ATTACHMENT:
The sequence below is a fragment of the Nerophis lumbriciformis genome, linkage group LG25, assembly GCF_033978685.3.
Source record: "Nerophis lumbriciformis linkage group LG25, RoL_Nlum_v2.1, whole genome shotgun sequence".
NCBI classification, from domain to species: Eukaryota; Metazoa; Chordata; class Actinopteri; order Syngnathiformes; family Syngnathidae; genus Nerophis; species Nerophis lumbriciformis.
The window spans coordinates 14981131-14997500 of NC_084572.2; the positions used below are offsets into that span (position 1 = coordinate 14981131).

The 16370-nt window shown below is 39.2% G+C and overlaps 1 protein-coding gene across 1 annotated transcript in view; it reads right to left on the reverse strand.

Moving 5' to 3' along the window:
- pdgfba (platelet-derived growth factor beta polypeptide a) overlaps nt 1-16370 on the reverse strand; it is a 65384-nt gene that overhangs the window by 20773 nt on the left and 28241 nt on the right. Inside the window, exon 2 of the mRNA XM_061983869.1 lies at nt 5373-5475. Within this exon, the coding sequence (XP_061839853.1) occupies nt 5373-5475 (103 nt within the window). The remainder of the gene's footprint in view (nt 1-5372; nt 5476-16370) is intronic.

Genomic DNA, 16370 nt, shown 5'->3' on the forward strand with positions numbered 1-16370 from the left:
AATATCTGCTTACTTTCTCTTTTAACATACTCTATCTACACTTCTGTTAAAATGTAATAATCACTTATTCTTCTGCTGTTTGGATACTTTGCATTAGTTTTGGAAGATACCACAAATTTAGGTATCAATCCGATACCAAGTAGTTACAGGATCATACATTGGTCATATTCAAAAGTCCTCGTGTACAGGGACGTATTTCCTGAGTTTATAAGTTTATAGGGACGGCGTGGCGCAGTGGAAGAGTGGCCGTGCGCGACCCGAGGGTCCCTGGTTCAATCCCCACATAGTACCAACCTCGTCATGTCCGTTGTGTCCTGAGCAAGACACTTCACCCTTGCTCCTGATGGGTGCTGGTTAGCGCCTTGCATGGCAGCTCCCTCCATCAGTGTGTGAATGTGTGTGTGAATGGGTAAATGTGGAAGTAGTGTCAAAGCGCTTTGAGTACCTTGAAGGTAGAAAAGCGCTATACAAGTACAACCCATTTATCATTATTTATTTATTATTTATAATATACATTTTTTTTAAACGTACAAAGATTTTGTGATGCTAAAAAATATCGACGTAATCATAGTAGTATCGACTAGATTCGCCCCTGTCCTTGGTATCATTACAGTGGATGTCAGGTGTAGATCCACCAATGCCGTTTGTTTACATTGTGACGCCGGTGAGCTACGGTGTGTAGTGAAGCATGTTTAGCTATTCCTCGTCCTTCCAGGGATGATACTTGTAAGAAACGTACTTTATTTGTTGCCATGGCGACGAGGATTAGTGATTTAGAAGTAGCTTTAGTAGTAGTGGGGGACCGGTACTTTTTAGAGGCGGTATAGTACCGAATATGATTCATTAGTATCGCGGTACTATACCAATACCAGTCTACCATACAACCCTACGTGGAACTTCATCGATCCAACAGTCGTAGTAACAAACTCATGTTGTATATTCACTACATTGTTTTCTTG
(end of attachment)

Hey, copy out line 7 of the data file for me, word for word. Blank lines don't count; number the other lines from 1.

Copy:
- pdgfba (platelet-derived growth factor beta polypeptide a) overlaps nt 1-16370 on the reverse strand; it is a 65384-nt gene that overhangs the window by 20773 nt on the left and 28241 nt on the right. Inside the window, exon 2 of the mRNA XM_061983869.1 lies at nt 5373-5475. Within this exon, the coding sequence (XP_061839853.1) occupies nt 5373-5475 (103 nt within the window). The remainder of the gene's footprint in view (nt 1-5372; nt 5476-16370) is intronic.